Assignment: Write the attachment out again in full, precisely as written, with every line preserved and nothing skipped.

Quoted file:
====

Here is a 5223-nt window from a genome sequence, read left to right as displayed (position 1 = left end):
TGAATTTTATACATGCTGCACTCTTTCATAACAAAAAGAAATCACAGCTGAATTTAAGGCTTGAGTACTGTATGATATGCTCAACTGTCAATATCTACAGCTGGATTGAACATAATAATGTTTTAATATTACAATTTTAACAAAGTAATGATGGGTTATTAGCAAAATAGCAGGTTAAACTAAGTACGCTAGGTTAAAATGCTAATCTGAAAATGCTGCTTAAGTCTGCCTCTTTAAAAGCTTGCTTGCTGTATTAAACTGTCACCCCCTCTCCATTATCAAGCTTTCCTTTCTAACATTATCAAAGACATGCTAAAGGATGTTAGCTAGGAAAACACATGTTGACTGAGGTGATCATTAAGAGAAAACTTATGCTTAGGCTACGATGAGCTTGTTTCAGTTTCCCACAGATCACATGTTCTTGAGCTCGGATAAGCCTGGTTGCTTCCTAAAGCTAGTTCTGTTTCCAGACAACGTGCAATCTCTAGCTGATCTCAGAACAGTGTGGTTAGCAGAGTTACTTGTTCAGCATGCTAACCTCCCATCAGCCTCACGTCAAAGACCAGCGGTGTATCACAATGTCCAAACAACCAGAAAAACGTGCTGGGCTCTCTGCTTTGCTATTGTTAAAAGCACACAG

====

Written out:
Here is a 5223-nt window from a genome sequence, read left to right as displayed (position 1 = left end):
TGAATTTTATACATGCTGCACTCTTTCATAACAAAAAGAAATCACAGCTGAATTTAAGGCTTGAGTACTGTATGATATGCTCAACTGTCAATATCTACAGCTGGATTGAACATAATAATGTTTTAATATTACAATTTTAACAAAGTAATGATGGGTTATTAGCAAAATAGCAGGTTAAACTAAGTACGCTAGGTTAAAATGCTAATCTGAAAATGCTGCTTAAGTCTGCCTCTTTAAAAGCTTGCTTGCTGTATTAAACTGTCACCCCCTCTCCATTATCAAGCTTTCCTTTCTAACATTATCAAAGACATGCTAAAGGATGTTAGCTAGGAAAACACATGTTGACTGAGGTGATCATTAAGAGAAAACTTATGCTTAGGCTACGATGAGCTTGTTTCAGTTTCCCACAGATCACATGTTCTTGAGCTCGGATAAGCCTGGTTGCTTCCTAAAGCTAGTTCTGTTTCCAGACAACGTGCAATCTCTAGCTGATCTCAGAACAGTGTGGTTAGCAGAGTTACTTGTTCAGCATGCTAACCTCCCATCAGCCTCACGTCAAAGACCAGCGGTGTATCACAATGTCCAAACAACCAGAAAAACGTGCTGGGCTCTCTGCTTTGCTATTGTTAAAAGCACACAG